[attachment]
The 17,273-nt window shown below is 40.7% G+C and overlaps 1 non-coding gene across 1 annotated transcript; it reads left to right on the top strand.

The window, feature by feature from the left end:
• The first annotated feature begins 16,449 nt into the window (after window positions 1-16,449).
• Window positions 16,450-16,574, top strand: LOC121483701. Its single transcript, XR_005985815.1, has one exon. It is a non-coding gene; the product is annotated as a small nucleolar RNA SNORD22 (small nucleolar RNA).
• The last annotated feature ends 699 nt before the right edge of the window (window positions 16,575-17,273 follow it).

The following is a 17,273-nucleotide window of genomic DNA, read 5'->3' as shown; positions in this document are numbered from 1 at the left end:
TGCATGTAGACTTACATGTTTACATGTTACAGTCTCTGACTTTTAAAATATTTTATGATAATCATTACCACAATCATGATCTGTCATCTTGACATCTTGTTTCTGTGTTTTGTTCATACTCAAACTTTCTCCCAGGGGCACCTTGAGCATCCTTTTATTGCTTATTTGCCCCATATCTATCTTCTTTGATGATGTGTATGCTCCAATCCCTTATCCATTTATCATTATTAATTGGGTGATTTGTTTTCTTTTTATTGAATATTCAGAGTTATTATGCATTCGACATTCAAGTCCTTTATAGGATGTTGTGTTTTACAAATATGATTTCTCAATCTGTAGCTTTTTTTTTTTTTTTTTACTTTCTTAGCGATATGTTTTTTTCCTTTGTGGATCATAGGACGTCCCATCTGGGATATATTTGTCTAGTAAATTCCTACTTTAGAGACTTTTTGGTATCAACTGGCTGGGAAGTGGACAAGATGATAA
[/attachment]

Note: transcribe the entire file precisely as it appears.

The 17,273-nt window shown below is 40.7% G+C and overlaps 1 non-coding gene across 1 annotated transcript; it reads left to right on the top strand.

The window, feature by feature from the left end:
• The first annotated feature begins 16,449 nt into the window (after window positions 1-16,449).
• Window positions 16,450-16,574, top strand: LOC121483701. Its single transcript, XR_005985815.1, has one exon. It is a non-coding gene; the product is annotated as a small nucleolar RNA SNORD22 (small nucleolar RNA).
• The last annotated feature ends 699 nt before the right edge of the window (window positions 16,575-17,273 follow it).

The following is a 17,273-nucleotide window of genomic DNA, read 5'->3' as shown; positions in this document are numbered from 1 at the left end:
TGCATGTAGACTTACATGTTTACATGTTACAGTCTCTGACTTTTAAAATATTTTATGATAATCATTACCACAATCATGATCTGTCATCTTGACATCTTGTTTCTGTGTTTTGTTCATACTCAAACTTTCTCCCAGGGGCACCTTGAGCATCCTTTTATTGCTTATTTGCCCCATATCTATCTTCTTTGATGATGTGTATGCTCCAATCCCTTATCCATTTATCATTATTAATTGGGTGATTTGTTTTCTTTTTATTGAATATTCAGAGTTATTATGCATTCGACATTCAAGTCCTTTATAGGATGTTGTGTTTTACAAATATGATTTCTCAATCTGTAGCTTTTTTTTTTTTTTTTTACTTTCTTAGCGATATGTTTTTTTCCTTTGTGGATCATAGGACGTCCCATCTGGGATATATTTGTCTAGTAAATTCCTACTTTAGAGACTTTTTGGTATCAACTGGCTGGGAAGTGGACAAGATGATAA